It’s really complicated — but Vietnamese generally seem to feel that they deserve more representation than they currently have. They do not, of course, like being disrespected or taken for granted.
One theory for what’s going on is that Edgar has people out at the Registrar of Voters disqualifying people with Vietnamese names not because he is afraid of Joe Dovinh, but because he is afraid of Long Pham.
There’s more, but I’ll stop there for now. Let’s go back to Team Yellow Badges.
I do have the name of one woman reported to have been wearing a yellow badge — the alleged “team leader” who my source reports (rightly or wrongly) has been throwing around challenges with abandon. Her name is Daisy Tong — or, on Facebook, “Daisy Tong Morgan.” My source “Poe” suggests that she is working for the Edgar campaign to ensure that Allen makes the runoff — perverse as that may sound. In other words, he suggests that AD-72 Republicans are allegedly trying to use the “Top Two” primary system to get the same result that establishment Democrats are trying to arrange in AD-69. In AD-69, the aim is to shut out liberal Democrats from the runoff. In AD-72, the alleged aim is to shut out Vietnamese. I am not convinced of that; but it’s not completely implausible. Tong herself told others that her goal — as an adviser to the leading Republican candidate, let’s recall — was to challenge the ballots of Republican voters so that they could run against a Democrat.
Remember when Loretta Sanchez got into trouble for saying that “the Vietnamese” — she meant the leading Trannies, not the ethnicity as a whole — were “trying to take away [her] seat” in Congress?
This is WAY WORSE THAN THAT.
(If true, of course.)
So the question arises then: who is Daisy Tong?
Mona Shadia of the Daily Pilot gave a reasonable introduction to her in September 2010, when Allan Mansoor gave her $31,000 to help him fend off Phu Nguyen. She’s a leader in Little Saigon; she and her husband Chad Morgan (who is also Allan Mansoor’s campaign manager) run two political consulting companies out of the same address; Jim Righeimer sits on the board of one of them. She had been a field representative for Van Tran, but I don’t know whether she is a loyal Trannie. (She seems to be much more closely affiliated with Mansoor.)
That doesn’t definitively link Daisy Tong to either Allen or Edgar. So, I looked up their campaign expenditures and found that — bingo — one of them has spent $5000 with Tong’s company “Visteva” and $2000 with her company “Saigon West.” I checked the other three real candidates — and none of them did so. Mystery — perhaps — solved!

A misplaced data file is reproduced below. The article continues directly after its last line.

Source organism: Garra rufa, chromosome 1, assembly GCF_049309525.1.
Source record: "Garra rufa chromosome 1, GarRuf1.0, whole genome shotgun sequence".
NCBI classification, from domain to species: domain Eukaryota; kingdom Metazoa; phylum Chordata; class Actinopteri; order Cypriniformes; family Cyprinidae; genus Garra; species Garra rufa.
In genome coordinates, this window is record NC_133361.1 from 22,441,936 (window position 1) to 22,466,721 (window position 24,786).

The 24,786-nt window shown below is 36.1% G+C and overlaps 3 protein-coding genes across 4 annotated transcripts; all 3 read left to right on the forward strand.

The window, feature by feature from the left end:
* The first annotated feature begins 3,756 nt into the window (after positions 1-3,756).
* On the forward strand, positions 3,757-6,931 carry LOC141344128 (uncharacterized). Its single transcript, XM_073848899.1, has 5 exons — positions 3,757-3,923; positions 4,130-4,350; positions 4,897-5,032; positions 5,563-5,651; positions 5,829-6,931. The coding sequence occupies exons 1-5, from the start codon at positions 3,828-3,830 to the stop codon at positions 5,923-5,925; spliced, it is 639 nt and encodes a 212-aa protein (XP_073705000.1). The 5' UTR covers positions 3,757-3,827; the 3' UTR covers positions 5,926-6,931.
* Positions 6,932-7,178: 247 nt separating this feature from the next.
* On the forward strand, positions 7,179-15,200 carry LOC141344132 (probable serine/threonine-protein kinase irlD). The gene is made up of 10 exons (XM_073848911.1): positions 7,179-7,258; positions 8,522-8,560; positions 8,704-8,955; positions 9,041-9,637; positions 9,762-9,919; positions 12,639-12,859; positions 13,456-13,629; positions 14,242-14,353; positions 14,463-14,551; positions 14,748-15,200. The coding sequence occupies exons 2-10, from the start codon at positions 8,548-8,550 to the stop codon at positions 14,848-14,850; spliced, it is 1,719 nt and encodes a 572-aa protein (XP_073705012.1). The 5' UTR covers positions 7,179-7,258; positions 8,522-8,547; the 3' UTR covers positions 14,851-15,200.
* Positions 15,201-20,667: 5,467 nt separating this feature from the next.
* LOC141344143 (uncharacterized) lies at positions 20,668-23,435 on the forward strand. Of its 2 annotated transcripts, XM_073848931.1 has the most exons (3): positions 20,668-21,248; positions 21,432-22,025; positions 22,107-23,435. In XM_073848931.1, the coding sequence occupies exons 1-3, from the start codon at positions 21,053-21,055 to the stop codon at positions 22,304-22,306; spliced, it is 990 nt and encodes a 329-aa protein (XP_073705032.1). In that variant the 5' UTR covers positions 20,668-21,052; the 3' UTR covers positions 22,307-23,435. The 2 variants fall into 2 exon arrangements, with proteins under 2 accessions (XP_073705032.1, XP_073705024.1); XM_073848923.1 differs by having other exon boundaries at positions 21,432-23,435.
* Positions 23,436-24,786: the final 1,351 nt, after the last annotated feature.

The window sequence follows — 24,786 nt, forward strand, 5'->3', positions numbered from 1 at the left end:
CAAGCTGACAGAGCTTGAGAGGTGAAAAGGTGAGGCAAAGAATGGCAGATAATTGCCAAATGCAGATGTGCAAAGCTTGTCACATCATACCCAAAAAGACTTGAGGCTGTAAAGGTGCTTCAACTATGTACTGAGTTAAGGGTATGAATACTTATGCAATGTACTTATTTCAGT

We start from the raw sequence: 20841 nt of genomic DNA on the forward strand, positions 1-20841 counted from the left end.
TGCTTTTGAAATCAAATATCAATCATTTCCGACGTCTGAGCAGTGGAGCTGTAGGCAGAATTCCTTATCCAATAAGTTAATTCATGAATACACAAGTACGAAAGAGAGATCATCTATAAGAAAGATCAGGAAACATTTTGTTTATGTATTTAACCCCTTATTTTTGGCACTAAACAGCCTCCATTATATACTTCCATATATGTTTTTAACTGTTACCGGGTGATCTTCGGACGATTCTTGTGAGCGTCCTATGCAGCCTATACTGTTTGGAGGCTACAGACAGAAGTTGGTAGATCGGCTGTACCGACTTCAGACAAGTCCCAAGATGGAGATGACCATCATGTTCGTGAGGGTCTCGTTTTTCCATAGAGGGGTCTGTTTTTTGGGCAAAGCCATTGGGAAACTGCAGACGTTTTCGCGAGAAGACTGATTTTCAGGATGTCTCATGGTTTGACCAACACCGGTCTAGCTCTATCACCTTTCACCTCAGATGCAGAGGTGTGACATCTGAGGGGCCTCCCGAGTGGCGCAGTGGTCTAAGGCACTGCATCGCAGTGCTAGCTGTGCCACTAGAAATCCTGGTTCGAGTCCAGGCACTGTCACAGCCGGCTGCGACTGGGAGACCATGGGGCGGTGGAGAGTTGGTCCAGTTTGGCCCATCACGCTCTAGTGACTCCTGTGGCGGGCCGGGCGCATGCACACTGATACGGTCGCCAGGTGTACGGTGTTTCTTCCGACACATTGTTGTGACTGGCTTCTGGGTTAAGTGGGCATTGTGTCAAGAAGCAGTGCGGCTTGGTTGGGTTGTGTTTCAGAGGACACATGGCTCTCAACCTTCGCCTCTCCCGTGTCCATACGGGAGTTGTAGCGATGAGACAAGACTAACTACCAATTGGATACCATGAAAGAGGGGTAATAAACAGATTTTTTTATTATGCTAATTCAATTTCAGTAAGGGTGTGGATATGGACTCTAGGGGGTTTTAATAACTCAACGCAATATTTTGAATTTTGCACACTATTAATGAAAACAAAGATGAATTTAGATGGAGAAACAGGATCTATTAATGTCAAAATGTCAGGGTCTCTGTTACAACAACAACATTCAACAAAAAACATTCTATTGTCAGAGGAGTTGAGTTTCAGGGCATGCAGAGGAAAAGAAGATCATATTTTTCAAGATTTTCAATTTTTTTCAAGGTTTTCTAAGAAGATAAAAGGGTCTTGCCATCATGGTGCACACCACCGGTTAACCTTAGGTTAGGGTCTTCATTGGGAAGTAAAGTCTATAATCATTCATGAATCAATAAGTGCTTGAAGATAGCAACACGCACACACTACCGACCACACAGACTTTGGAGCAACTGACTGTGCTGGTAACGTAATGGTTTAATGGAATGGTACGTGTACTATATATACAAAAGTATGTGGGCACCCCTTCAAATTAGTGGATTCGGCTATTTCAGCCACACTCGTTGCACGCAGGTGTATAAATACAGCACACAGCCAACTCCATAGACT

Whose fingerprints do we find on the payoff check?
That’s right — it is Troy Edgar’s consultant who apparently (and if I may express my opinion, perversely) is — if my source Poe is to be believed — trying to prevent as many Vietnamese provisional voters as possible from having their votes counted.
But why? Why risk pulling Travis Allen into the runoff?
Well, my source Poe has one hypothesis — and we’ll all know within five months whether it’s true:
That hypothesis is that the fix is in. Allen won’t even seriously compete in the runoff. The Republican nightmare of an expensive runoff in AD-72 is avoided by mutual agreement.
When I read Chris Nguyen’s story in GOP House Organ OC Political, I really thought that he had addressed all of the possibilities:
If they run right, Edgar and Allen can each undercut each other’s bases and grab Pham’s supporters. If they run left, they can pick up Dovinh and Ayala’s supporters. Will Edgar and Allen both run right? Will they both run left? Will one run right while the other runs left? Will they attempt to be all things to all people, running right in mail to Republicans, running left in mail to Democrats, and proclaiming their independent/bipartisan/maverick qualities in mail to No Party Preference voters?
In the primary, both men were willing to dip into their personal funds to finance their campaigns. Edgar dropped $100,000 while Allen dropped $95,500. (By the way, Pham dropped $100,000 while Dovinh only dropped $1,000.) Many people will note that candidates often loan their campaigns money to make their warchests look bigger than they actually are. Well, not in AD-72! The largest remaining warchest is less than $25,000. Edgar, Allen, and Pham all spent the bulk of the money they dumped in their campaigns. To recoup that money, they’re going to have to raise it.
Edgar and Allen will need to spend the summer raising more money or else be willing to dip into their personal fortunes again. Either way, this should be an interesting November in AD-72, as Democrats laugh at Republican money being spent against Republicans.
I now see, though, that there’s one possibility that Chris didn’t touch: don’t tack at all. Edgar spends enough to win; Allen raises money and then saves it. If the race looks to be so tough for both of them, just don’t have the race!
OC Republicans generally would prosper from such an anti-democratic arrangement. Less angst, less money spent. (Consultants might be pissed, but they’d get over it.) But what would Travis Allen get out of the deal — if any?